Mrs. Laureen Batchelor
American Literature II
The Dead and the Gone
Life can offer many dark and twisted challenges to an individual. A life can change from a single decision; and, perhaps a part of life, becomes accepting one’s own decisions…right and wrong. In The Dead and The Gone ,by Susan Pfeffer, seventeen-year-old Alex Morales faces loss, remorse, and death when an asteroid collides with the moon and chaos erupts in urban New York City. Assuming both of his parents have died, he now has to care for his two younger sisters, Briana and Julie, taking on unimaginable responsibilities in this thrilling novel.
The Dead and The Gone has made me question how I would react in this situation. In one of the most compelling parts, Alex allows his sister to join a convent out in the country. I have two little sisters, and I doubt I could split up our already broken family. At the convent she develops asthma, and her asthma will eventually lead to her untimely death. Of course, Alex shows I would become depressed knowing I could do nothing to save her no matter how hard I tried. It made me wonder how far I would go to save my family if I was in the same situation.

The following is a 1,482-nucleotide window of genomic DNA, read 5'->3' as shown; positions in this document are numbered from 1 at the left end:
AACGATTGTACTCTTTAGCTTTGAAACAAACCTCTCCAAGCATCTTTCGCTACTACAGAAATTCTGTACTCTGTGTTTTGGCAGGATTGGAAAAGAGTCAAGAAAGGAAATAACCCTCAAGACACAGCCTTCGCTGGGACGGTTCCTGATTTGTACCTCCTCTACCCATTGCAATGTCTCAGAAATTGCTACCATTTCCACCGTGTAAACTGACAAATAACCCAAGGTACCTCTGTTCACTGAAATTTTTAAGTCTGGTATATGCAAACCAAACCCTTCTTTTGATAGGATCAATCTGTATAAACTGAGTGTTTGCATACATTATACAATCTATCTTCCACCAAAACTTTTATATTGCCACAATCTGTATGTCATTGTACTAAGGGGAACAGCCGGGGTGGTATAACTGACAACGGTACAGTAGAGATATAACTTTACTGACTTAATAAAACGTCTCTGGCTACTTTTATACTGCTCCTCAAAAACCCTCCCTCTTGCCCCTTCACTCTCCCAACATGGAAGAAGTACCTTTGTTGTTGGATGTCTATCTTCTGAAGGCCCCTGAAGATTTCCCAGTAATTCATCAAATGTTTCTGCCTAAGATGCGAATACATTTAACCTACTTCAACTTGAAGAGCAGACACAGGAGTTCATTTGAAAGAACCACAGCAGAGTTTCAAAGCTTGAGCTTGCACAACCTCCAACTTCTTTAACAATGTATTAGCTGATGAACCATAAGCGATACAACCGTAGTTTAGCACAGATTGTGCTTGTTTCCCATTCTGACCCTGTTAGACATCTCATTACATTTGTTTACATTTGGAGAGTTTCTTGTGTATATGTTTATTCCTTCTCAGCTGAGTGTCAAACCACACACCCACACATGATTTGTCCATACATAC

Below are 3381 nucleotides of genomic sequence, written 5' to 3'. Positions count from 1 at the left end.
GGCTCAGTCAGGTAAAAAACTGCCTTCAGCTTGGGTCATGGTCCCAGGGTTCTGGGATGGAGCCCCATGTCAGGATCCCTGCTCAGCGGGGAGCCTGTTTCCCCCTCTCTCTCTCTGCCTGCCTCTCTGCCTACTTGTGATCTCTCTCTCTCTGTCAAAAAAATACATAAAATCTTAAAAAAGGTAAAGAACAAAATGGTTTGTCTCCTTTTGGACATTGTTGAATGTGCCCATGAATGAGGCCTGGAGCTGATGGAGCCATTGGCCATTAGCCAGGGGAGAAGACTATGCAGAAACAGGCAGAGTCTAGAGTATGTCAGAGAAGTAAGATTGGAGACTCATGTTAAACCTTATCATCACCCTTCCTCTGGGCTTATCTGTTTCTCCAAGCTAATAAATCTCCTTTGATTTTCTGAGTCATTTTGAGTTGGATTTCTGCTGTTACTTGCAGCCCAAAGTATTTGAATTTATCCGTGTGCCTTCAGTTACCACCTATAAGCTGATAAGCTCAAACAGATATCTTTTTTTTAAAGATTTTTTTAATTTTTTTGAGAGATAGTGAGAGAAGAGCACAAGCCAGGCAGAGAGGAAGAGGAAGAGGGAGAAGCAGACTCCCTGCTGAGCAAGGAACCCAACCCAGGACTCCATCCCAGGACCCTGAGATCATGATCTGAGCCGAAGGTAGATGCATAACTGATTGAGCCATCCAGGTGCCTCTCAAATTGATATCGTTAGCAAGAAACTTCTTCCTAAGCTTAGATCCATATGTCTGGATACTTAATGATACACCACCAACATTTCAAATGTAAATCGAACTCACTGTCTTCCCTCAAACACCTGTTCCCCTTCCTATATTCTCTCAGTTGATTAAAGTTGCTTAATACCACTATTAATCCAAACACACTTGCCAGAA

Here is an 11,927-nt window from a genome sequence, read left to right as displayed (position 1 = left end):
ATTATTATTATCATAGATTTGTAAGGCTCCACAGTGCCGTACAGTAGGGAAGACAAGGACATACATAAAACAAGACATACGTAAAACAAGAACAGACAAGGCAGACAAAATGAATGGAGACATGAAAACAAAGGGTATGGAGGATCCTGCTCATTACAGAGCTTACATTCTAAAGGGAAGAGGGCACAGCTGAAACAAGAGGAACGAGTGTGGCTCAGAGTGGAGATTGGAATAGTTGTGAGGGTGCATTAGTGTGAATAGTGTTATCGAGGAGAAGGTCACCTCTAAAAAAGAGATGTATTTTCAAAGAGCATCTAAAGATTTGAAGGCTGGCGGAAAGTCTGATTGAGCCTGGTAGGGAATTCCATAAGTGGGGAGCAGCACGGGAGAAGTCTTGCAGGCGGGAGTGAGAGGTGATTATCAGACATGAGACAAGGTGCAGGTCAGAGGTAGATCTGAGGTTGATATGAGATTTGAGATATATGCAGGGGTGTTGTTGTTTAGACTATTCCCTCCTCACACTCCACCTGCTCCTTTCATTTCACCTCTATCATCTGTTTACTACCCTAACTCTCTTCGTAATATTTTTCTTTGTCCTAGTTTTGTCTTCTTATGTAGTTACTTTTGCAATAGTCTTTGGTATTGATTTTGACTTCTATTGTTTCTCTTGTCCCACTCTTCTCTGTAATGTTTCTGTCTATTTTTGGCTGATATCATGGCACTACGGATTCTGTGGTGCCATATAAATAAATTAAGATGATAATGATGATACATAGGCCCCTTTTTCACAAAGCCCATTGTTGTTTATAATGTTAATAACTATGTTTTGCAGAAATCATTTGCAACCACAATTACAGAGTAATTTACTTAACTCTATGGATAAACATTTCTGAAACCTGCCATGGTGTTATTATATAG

I noticed that throughout the novel Alex never loses faith and through his faith he finds hope in the most unnerving situations. I have never been religious like Alex but the book made me change my views on religion. I started to see that religion relies on faith and through faith he finds hope. Without hope, Alex would have never stood a chance. The value of friendship becomes a prominent theme in the last few chapters. He finds a friend, Kevin, who helps him earn money through the disturbing task of ‘body shopping’ where they take items off the people who have died in the street. I would feel guilty stealing; even if they were dead. If I absolutely had no choice I would definitely resort to this to save my sisters. However, Kevin dies when a tree branch impales him....
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